Jyotika-starrer Ponmagal Vandhal , Keerthi Suresh-starrer Sani Kaayidham and now, Sai Pallavi’s Gargi, all explore themes of sexual assault and abuse. But what’s more striking is that all these films have extremely unique storytelling and most importantly, they treat the survivors with dignity.
Presented by Suriya and Jyotika’s 2D Entertainment, Gargi is a courtroom drama directed by Gautham Ramachandran and the music is composed by Govind Vasantha. The film released on 15 July in Tamil, Telugu and Kannada.
A 60-year-old father of two loving daughters was arrested in a rape case involving a minor. All hell breaks loose and life turns upside down for this lower middle class family who is embroiled in the legal battle. The evidence is strong against the father (RS Sivaji) but so is the eldest daughter Gargi’s (Sai Pallavai) conviction to save him from a fabricated case.
Starting from what seems like a dead end, the film narrates the gripping story through Gargi’s lens. It delves into the aftermath of an accused's arrest and the effect it has on the family, even before guilt is determined- the vile media trials and how it can make or break the further proceedings of a sensitive case like this.
The child abuse and sexual assault is dealt with delicately with such sensitivity and that shows in the writing and in the way the film is made. It creates awareness about so many important things but does not fail to give you a warning.
Gargi asks you not to be solely reliant on anyone or anything. The film teaches you to take life with a pinch of salt.
This simple yet powerful piece of advice even continues until the plot twist at the end which can affect you in multiple ways - dismantle your heart by pulverising the story you believed so far, impress you as a clever ploy to render a one-of-a-kind climax, or best, it can broaden your perspective and urge you to see beyond what’s visible.
Whichever the outcome is, it’s quite unsettling and it will haunt you even long after you are done watching the film.
With applause-worthy dialogues and sporadic comedy that feels organic, the screenplay of Gargi is spot on. However, there are moments that might make one feel that the pace slows down. Does that disengage the audience from the story? Certainly not.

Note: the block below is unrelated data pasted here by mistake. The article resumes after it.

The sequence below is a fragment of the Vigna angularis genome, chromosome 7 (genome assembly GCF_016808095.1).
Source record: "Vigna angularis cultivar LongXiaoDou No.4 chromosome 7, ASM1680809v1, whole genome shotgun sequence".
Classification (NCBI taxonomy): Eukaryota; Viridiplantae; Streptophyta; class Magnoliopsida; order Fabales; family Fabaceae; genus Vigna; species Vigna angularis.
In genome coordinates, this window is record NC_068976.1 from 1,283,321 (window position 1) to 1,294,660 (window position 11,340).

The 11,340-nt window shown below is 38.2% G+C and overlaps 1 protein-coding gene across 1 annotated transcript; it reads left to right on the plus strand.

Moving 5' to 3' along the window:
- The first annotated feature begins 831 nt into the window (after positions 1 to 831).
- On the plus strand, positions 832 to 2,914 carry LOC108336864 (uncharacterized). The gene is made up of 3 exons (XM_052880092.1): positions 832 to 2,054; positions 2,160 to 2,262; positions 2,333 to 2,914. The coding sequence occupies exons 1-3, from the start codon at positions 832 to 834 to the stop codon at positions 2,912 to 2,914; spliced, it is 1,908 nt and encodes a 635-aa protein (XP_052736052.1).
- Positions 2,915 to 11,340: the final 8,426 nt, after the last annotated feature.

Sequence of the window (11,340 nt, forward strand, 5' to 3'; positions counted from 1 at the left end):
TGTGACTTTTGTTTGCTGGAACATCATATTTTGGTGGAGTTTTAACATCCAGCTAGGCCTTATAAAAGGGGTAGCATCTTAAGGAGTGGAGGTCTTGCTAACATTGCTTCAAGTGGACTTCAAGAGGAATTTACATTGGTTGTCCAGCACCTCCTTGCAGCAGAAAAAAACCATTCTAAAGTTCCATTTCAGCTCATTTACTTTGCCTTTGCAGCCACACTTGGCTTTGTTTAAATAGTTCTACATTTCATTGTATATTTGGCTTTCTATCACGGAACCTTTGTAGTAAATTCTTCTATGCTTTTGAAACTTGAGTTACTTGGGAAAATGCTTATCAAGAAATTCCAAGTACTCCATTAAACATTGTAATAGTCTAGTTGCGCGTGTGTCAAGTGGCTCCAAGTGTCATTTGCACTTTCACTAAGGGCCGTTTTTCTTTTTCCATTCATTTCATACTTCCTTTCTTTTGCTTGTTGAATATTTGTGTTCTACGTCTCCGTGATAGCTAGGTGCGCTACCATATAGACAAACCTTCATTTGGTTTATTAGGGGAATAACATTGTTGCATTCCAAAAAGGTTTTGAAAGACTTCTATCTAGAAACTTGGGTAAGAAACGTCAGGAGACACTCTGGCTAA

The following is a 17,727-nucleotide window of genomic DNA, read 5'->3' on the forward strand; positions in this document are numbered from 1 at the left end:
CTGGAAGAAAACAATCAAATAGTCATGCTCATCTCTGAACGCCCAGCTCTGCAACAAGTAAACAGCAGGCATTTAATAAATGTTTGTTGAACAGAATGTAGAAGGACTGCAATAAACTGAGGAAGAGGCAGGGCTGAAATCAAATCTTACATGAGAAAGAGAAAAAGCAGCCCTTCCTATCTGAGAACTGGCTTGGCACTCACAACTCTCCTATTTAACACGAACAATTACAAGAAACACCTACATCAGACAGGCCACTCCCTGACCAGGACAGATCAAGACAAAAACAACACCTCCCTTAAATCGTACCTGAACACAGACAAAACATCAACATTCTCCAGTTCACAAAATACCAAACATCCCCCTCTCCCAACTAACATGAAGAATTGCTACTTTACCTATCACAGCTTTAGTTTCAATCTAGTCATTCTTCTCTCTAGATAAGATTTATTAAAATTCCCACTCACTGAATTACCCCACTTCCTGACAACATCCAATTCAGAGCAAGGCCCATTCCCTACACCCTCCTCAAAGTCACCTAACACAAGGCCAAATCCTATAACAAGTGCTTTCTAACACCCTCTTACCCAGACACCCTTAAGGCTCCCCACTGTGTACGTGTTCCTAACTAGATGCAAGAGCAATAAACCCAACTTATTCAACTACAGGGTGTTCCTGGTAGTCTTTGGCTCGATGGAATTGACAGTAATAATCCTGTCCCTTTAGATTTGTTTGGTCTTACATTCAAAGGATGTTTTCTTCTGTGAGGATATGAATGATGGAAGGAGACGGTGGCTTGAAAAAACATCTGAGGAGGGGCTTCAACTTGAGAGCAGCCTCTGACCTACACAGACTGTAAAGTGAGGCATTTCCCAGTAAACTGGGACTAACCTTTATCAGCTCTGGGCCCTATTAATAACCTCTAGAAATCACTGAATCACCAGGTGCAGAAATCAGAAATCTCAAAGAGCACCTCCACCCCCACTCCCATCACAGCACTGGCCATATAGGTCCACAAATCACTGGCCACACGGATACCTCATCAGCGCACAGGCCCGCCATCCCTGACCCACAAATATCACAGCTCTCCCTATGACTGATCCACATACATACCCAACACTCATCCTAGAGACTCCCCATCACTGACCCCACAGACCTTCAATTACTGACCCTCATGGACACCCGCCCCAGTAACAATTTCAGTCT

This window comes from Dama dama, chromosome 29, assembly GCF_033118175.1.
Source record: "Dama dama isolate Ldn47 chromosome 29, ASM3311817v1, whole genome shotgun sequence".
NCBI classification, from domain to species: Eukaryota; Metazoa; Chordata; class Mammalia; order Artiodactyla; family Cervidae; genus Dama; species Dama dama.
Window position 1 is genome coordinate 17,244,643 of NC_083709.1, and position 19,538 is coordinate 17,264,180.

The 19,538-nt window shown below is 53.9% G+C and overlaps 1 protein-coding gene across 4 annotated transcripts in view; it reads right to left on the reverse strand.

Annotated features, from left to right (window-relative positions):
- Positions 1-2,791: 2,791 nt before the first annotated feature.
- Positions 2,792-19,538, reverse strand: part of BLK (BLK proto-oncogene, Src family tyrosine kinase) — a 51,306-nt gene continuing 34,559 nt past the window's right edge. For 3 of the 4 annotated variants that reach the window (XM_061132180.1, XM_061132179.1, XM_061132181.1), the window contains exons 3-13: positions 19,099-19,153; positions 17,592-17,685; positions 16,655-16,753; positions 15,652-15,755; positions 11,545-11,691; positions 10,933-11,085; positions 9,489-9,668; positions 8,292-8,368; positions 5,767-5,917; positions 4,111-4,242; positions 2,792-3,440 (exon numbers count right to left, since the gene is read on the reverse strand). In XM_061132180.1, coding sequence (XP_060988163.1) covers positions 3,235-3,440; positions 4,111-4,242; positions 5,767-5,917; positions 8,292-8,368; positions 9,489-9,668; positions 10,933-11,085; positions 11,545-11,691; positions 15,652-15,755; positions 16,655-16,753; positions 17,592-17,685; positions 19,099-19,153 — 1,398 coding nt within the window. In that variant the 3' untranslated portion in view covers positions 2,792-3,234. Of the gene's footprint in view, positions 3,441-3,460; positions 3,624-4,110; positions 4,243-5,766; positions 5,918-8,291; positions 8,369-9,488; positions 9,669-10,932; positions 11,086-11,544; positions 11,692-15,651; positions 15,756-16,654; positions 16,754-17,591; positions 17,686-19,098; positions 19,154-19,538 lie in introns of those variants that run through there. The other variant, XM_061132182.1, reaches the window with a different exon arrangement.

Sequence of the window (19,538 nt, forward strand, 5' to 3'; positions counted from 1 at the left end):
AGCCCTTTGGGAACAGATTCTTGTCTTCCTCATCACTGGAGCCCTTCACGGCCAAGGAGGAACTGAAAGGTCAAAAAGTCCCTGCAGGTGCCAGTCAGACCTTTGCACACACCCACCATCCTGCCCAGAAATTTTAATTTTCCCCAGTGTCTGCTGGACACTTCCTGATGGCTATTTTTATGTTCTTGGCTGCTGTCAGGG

Sai Pallavi takes you on an emotional rollercoaster letting you get a first hand experience of her helplessness due to the societal judgements and the will to muster up the courage against all odds. However, she is not the only star who shines. Saravanan as the survivor’s father and Kaali Venkat as a novice yet shrewd advocate have rendered their careers' best performances.
Talking about best performances, one could not skip to notice S Sudha, a trans actor, who plays the judge presiding over the case. She portrays the role with dignity and tranquility.
But what didn't work quite effectively is the overuse of the violin in the background with slow motion sequences. At times, it does feel like the film was forcing itself to be a melodrama in order to translate the pain. Luckily it wasn’t for long and the film gets back on track with its pace towards the end.
There is a brilliant scene in the film where Saravanan, the survivor's father, breaks down inconsolably explaining that when he tries to embrace his little girl to support her, she sees him as a ‘man’ and not a ‘father’ anymore. This perfectly captures the trauma that the survivors are forced to live with even when they are at a safer place.
Similarly, Gargi undergoes an emotional transformation, but for good, wherein she no longer sees herself only as a ‘daughter’ but also as a ‘woman’. You need to experience the film in order to understand how empathetically Gargi welcomes you to womanhood. And for this, I’m quite certain that director Gautham Ramachandran will earn a special place in everyone’s hearts.
The film is running in cinemas now.